IBM claims its new chip production method will bring the same compute power found in its supercomputers to laptops.
IBM researchers are detailing a new microprocessor technology that will use light beams instead of wires to transmit data between processor cores, which could allow the company to place hundreds of cores on a single piece of silicon.
In a paper published in Optics Express Dec. 6, IBM researchers are detailing the new method of transmitting electrical signals through pulses of light instead of using traditional wires to connect the cores together. Big Blue also posted a YouTube video of the new transmission process on its Web site.
The new technology that IBM is describing is called a silicon Mach-Zehnder electro-optic modulator, which will covert electronic signals into light beams. The new modulator is smaller than similar devices, which then allows the company to integrate a whole network onto a chip as well as allowing it to incorporate hundreds of processing cores onto a single piece of silicon.
The result is a chip that will use less energy and heat, while increasing the bandwidth, according to IBM. While the company is describing the method as a breakthrough in chip technology, it was not clear when IBM, headquartered in Armonk, N.Y., would be able to translate the technology into a commercial product.
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However, IBM claims that this method of chip production will eventually bring the same compute power found in its
to laptops. This is possible since the light pulse allows data to travel 100 times faster while using 10 times less power compared to wires used in most chips, according to IBM.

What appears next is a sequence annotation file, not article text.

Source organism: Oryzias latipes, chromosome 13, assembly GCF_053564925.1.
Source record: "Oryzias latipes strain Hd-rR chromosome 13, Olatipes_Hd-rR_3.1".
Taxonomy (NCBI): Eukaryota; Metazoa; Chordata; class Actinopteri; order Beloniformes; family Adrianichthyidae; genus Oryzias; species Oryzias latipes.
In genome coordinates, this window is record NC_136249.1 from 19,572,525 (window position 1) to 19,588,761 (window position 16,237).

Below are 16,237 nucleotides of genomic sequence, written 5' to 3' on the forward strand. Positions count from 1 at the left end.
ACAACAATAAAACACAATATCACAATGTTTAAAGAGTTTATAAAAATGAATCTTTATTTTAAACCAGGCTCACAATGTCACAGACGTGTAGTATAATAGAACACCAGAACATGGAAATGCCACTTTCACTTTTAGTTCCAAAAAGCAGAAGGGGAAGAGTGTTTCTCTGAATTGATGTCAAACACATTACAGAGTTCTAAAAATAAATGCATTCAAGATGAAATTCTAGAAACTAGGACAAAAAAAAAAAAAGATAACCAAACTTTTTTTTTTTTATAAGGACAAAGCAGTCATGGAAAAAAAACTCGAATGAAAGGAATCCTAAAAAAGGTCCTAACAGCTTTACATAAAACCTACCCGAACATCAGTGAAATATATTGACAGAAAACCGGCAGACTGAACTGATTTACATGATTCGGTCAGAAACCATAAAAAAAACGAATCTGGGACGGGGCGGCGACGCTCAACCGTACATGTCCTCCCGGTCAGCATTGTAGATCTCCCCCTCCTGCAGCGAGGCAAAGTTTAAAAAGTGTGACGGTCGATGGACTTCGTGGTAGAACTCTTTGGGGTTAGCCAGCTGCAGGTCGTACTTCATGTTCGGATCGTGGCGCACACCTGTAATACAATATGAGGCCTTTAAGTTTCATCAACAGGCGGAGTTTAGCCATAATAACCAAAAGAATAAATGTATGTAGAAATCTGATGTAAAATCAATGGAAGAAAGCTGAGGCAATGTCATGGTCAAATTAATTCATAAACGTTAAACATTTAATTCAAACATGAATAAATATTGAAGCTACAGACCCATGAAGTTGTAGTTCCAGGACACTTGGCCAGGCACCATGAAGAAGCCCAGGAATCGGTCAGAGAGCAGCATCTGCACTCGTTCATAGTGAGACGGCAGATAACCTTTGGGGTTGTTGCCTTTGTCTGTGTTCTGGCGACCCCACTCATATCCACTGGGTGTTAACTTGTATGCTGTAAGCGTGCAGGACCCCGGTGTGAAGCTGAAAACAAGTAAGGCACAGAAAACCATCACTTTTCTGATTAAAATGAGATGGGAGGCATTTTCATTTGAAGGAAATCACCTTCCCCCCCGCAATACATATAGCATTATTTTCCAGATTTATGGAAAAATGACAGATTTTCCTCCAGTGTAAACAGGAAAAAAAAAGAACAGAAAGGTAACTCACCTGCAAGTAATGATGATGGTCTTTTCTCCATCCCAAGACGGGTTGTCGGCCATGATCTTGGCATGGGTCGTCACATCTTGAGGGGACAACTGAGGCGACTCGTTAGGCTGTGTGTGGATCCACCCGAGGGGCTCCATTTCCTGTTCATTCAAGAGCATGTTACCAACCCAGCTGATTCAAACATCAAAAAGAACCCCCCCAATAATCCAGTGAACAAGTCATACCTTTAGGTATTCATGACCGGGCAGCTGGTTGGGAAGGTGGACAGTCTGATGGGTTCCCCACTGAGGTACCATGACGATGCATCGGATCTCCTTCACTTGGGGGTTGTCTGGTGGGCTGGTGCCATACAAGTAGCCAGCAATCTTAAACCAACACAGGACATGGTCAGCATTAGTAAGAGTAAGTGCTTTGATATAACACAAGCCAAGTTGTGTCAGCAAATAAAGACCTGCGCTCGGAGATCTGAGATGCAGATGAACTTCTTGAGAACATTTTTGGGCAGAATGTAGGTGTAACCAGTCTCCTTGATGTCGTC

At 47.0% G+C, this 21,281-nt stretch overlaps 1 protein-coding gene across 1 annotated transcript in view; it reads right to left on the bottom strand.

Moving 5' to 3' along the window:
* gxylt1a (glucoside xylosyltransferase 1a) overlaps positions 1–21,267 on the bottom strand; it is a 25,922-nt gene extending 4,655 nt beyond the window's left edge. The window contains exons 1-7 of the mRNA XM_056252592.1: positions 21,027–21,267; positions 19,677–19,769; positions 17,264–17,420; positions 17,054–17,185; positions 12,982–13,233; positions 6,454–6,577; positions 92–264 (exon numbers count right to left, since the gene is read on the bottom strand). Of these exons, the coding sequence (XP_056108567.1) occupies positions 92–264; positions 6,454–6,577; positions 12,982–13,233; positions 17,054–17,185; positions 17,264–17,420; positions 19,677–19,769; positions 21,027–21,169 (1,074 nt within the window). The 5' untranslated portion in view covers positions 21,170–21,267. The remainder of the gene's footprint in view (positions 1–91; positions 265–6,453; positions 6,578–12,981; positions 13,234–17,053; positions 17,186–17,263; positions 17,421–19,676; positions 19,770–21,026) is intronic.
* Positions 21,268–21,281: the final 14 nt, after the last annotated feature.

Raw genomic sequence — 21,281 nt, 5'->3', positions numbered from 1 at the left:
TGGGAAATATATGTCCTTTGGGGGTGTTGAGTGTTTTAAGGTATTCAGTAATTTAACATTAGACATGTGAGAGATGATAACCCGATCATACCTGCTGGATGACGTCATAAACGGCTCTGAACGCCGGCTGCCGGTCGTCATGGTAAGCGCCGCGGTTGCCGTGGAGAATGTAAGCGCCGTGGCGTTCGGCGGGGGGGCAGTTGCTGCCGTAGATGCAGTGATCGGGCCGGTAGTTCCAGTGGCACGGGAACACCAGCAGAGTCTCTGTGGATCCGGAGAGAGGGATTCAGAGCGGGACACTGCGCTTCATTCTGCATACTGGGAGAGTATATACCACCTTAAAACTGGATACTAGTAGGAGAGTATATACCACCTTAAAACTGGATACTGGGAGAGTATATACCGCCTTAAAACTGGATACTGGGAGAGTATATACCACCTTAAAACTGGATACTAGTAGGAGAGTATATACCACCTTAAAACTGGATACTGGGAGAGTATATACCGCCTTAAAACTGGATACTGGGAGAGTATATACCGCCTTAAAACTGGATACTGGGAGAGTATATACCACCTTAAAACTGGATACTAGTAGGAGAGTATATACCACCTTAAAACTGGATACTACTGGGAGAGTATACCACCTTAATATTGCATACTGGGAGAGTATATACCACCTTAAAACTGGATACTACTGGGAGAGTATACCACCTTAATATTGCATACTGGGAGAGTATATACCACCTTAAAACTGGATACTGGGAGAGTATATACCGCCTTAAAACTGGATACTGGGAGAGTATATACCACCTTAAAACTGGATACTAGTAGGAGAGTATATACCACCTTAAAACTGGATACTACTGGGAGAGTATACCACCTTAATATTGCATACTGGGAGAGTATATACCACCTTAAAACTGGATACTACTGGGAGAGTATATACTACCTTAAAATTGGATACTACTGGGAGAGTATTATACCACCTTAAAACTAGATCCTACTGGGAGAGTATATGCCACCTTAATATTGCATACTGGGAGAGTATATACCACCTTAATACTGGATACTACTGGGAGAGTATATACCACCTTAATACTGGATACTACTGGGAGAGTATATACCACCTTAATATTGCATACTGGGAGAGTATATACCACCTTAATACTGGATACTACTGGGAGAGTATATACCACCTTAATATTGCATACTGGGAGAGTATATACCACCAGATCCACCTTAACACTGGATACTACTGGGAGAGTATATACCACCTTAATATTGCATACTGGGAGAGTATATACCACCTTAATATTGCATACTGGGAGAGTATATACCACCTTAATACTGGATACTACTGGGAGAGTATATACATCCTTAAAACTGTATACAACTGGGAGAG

The trend in the microprocessor industry now is to add more and more processing cores to the silicon as a way to increase performance. The problem is keeping these chips within the same thermal envelope. Both Intel and Advanced Micro Devices, the two leading producers of x86 processors, are each moving toward incorporating eight cores on a chip. IBM's Cell processor, which is used within game consoles, has nine cores, while
Sun Microsystems' UltraSPARC T2 processor has eight.
"Just like fiber optic networks have enabled the rapid expansion of the Internet by enabling users to exchange huge amounts of data from anywhere in the world, IBM's technology is bringing similar capabilities to the computer chip," William Green, IBM's lead scientist on this project, wrote in a statement.
IBM is not the only company working on using light to eliminate the copper wires found in today's microprocessors. In July,
Intel announced that it is closer to developing
its own silicon photonics technique with tiny laser beams to transmit data from one chip to another. So far, Intel has been able to demonstrate laser modules that send data at 40 gigabits per second.
While IBM talked about notebooks, it's most likely that these chips will show up first in high-end servers before being applied to PCs.
The new IBM optical modulator works by converting the electronic signals into a light pulse and then carrying that pulse on a silicon nanophotonic waveguide. Once the input pulse is received, the modulator either blocks or transmits the pulse to the output waveguide. The modulator then converts the digital bits from an electronic signal into the light pulse.
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